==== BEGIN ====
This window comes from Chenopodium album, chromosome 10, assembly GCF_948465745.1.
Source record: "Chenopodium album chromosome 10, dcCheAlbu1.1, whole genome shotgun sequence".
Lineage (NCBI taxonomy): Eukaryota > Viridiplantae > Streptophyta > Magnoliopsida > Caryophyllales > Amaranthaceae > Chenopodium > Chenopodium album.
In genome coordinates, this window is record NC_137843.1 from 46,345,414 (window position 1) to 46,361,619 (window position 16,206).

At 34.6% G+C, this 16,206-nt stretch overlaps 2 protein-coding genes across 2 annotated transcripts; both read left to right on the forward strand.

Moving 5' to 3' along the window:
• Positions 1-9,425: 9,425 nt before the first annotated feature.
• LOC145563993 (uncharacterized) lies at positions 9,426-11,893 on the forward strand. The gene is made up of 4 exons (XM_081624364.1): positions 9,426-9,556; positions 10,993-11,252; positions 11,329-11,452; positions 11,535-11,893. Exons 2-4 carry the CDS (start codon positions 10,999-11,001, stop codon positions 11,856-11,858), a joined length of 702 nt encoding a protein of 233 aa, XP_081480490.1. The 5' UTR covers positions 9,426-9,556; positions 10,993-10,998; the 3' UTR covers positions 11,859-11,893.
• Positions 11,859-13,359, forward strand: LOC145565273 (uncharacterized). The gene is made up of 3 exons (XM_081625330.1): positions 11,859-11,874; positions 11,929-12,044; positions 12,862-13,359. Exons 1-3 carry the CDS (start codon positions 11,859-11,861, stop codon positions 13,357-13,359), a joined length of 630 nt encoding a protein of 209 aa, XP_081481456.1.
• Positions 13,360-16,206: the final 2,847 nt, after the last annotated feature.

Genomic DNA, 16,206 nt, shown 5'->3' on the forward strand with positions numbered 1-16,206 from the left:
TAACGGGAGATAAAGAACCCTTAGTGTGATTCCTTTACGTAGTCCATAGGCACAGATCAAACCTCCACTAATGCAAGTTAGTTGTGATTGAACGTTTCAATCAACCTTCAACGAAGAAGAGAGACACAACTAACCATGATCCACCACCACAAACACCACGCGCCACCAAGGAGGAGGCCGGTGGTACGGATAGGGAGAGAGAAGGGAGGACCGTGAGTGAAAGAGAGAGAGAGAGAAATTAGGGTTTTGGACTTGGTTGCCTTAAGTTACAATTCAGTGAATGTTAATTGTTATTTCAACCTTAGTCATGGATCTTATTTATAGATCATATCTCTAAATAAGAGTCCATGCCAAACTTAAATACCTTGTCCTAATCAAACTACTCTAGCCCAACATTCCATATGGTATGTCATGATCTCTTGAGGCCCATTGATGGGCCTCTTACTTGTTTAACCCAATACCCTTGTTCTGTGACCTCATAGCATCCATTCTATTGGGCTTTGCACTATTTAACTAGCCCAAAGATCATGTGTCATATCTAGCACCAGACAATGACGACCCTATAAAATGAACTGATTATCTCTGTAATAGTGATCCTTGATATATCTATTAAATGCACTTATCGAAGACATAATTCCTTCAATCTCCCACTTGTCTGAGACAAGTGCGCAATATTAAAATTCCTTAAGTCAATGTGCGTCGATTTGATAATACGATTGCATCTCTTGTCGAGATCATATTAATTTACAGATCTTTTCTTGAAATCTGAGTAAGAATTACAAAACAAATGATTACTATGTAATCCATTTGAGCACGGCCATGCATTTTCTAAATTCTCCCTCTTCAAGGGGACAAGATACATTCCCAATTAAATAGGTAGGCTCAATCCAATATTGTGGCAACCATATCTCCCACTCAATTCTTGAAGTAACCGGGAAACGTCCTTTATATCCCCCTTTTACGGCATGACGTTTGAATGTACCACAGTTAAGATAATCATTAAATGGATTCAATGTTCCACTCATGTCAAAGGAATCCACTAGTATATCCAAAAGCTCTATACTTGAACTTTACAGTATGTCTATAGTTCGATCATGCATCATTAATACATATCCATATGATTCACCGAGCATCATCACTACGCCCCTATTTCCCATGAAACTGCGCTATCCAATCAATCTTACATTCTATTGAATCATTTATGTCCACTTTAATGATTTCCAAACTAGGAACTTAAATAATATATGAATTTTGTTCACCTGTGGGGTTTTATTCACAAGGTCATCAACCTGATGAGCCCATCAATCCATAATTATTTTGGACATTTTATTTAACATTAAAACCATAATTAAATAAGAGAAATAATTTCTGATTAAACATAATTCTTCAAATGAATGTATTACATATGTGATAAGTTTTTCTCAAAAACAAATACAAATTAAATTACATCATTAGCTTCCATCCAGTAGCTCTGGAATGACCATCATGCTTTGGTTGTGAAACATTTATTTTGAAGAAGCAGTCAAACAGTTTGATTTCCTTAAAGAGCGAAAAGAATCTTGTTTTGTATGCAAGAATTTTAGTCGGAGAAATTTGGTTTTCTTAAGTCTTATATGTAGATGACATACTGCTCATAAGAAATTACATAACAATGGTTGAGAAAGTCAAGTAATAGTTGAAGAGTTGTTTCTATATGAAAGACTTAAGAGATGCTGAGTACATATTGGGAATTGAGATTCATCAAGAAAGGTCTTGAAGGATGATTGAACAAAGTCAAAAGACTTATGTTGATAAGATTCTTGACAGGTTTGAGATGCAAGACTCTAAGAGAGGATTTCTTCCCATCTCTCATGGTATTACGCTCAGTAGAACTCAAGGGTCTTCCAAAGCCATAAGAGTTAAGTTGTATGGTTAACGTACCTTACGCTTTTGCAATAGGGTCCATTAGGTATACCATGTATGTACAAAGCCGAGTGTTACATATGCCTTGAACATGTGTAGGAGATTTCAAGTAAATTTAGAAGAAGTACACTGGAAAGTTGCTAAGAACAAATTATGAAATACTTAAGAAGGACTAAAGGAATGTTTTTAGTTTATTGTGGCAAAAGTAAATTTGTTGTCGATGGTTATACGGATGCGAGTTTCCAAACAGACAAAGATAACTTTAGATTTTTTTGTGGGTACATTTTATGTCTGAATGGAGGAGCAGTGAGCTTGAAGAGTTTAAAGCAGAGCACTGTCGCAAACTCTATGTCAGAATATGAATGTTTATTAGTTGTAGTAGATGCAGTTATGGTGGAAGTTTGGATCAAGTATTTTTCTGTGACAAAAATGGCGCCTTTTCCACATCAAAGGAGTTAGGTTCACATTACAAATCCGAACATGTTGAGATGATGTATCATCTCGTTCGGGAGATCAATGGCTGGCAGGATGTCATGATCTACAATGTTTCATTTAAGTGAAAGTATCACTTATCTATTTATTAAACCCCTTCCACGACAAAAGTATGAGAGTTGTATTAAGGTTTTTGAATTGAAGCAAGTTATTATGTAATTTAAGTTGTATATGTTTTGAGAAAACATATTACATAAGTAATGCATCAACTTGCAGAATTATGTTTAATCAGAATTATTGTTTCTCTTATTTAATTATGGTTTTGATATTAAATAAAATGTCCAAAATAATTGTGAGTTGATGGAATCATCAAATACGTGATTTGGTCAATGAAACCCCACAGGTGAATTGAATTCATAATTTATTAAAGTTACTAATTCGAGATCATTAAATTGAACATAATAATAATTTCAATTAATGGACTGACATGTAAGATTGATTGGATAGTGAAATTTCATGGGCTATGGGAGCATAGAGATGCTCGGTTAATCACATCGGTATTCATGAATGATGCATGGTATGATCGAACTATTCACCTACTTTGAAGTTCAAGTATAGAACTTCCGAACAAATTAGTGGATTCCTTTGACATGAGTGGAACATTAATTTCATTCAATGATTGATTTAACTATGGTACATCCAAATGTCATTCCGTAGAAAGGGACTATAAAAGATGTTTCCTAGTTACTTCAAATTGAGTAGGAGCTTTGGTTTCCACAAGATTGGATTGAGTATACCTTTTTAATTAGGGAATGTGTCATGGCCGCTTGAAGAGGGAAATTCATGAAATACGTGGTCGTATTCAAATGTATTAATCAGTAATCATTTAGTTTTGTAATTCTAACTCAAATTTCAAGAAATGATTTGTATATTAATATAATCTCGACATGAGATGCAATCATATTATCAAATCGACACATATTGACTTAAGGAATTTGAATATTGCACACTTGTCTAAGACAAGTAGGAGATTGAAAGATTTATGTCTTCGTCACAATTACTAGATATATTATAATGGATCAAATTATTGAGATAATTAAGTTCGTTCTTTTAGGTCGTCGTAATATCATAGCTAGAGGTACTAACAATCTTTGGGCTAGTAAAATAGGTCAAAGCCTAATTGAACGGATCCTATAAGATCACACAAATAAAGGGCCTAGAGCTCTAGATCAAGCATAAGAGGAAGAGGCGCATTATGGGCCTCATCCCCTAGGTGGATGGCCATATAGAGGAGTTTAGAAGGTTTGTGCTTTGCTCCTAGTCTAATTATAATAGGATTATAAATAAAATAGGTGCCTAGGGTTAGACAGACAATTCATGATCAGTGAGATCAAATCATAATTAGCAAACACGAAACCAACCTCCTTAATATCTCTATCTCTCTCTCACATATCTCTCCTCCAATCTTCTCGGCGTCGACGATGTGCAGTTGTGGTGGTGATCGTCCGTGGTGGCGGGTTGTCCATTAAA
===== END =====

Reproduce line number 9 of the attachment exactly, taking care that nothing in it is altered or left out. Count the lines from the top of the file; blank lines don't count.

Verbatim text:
• Positions 11,859-13,359, forward strand: LOC145565273 (uncharacterized). The gene is made up of 3 exons (XM_081625330.1): positions 11,859-11,874; positions 11,929-12,044; positions 12,862-13,359. Exons 1-3 carry the CDS (start codon positions 11,859-11,861, stop codon positions 13,357-13,359), a joined length of 630 nt encoding a protein of 209 aa, XP_081481456.1.